Espreso. Global

“War is now resonant, with faces of those I know well.” Interview with Hospitaller Iryna Tsybukh, killed by Russia

30 May, 2024 Thursday

On May 29, Iryna Tsybukh, a combat medic with the Hospitallers volunteer battalion, was killed during a rotation in the Kharkiv direction. Espreso expresses its condolences to the family, friends, brothers and sisters of the defender and publishes an interview she gave last year in the program War and Volunteers to Khrystyna Parubiy


“The majority of people in Donbas do not want the Russian military”

In an interview with Espreso TV, Iryna Tsybukh described how the Russian military come to the homes of locals with weapons and demand food. People call volunteers, unsure of what to do.

“Not far from Avdiivka, there is a village that is already occupied. I know almost all the people there, we were developing a media class there. One of the villages was completely destroyed by Russian artillery. Unfortunately, they managed to successfully carry out this operation. You have to understand that specific Russians are doing this. And after that they came to people to ask for pickled foods. Not even asking, but demanding food.” 

Iryna Tsybukh notes that people are desperate and do not know how to deal with the occupiers.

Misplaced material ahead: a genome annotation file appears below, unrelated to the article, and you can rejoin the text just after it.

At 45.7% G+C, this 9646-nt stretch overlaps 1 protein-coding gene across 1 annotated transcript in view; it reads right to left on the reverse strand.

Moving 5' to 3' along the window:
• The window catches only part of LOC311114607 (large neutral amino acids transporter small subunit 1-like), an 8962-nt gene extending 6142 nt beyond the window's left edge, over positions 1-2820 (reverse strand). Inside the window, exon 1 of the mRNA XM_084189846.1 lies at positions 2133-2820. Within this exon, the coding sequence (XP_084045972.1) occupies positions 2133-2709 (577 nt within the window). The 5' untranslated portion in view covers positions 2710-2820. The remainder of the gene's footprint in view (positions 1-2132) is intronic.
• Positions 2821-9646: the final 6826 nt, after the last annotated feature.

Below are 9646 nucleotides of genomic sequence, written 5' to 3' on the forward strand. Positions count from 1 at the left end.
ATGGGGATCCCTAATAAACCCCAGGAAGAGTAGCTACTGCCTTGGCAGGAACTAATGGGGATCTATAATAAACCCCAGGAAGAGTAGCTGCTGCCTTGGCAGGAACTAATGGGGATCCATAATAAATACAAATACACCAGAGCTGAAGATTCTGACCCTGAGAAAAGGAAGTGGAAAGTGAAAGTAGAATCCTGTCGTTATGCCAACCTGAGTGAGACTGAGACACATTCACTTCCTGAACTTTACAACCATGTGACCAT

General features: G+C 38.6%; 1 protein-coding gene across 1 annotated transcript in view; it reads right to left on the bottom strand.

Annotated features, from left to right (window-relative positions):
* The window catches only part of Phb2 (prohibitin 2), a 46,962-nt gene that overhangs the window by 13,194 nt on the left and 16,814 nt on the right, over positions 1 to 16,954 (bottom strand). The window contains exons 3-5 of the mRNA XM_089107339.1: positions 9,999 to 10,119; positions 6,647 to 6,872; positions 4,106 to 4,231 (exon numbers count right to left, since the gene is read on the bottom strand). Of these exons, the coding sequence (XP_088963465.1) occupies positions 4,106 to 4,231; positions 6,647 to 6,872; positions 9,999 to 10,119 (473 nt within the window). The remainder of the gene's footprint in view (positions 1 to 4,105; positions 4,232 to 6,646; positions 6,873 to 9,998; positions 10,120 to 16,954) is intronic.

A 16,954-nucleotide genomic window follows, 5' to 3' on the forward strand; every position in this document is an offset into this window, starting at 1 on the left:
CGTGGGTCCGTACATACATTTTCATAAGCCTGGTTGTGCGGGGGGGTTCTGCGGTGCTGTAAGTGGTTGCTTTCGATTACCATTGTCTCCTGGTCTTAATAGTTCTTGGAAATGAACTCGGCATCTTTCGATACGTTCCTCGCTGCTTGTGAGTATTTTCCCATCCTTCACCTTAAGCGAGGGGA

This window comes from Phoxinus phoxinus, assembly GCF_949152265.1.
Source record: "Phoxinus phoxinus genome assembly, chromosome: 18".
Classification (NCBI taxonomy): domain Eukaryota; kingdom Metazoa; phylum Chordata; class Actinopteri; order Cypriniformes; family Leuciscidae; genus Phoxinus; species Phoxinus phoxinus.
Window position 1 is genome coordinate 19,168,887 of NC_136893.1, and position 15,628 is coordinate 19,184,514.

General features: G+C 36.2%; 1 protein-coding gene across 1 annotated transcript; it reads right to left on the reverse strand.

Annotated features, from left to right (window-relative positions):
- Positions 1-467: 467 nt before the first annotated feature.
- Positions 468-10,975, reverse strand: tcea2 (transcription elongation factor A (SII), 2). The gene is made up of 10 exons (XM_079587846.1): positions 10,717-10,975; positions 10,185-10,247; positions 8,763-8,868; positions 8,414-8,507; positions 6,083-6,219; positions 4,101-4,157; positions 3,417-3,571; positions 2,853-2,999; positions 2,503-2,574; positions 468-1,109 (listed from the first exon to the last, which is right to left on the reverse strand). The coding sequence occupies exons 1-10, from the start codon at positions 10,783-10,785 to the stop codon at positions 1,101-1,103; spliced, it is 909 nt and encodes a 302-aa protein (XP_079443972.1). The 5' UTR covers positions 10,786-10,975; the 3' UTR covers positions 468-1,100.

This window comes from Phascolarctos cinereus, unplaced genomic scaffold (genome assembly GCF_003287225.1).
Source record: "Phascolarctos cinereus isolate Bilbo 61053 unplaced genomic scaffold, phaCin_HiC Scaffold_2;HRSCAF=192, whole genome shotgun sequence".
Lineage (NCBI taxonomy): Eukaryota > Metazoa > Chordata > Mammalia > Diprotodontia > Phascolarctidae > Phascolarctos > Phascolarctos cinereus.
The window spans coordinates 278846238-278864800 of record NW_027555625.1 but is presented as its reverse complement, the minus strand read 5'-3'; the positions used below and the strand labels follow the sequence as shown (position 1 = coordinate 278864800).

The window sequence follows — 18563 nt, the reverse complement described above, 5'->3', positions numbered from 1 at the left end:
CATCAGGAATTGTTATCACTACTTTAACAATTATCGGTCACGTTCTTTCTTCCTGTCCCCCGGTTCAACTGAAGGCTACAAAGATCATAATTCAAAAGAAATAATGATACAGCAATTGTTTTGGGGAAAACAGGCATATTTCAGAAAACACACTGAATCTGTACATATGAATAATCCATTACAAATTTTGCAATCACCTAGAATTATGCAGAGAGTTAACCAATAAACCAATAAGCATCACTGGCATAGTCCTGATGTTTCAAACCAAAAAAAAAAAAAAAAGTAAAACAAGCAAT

“One teacher wrote to me about this story. She said, ‘Ira, we understand that this food is the last thing we will eat here. We know perfectly well who did it, who shelled us.’ The village was razed to the ground, only cellars remained. They come with weapons, and these people are forced to give food to the ‘protectors’ who have destroyed their entire lives. It seems to me that most people in Donbas have already realized who they should side with. They don't want the Russian military, they are asking us to be there for them.” 

Photo: photo from the personal archive of Iryna Tsybukh

“The war is no longer ideological”

“The war is no longer ideological, but is turning into a very concrete war with the faces of people I know well.” This is what Iryna Tsybukh said in the interview. 

“I'm used to coming to peaceful Avdiivka, where I have many friends. I would not want the city to be under occupation. In fact, everyone there has long since decided who they side with, there are many wonderful pro-Ukrainian people who can’t stand Russia.”

According to the volunteer, the war has changed a lot. 

“The situation is very acute now. My medical group works with the marines who perform special tasks, assault, clean up and respond to the breakthrough of Russian troops. The war is no longer an ideological one for me, but becomes very concrete and looks like the faces of the people I know well,” said Iryna.

NATO will learn from Ukrainian medics

Iryna Tsybukh noted the level of the Hospitallers battalion. She believes that Ukrainian paramedics are gaining invaluable experience.

“The training facilities available to the Hospitallers are probably one of the best in Ukraine. I understand that the experience we gain in the war, as paramedics and our instructors, is worthy of being the best in the world. NATO will learn from our medics, because we can teach how to provide first aid on the battlefield and in other situations. The battalion has specialists from other armies of the world who come to see how we work,” said Iryna.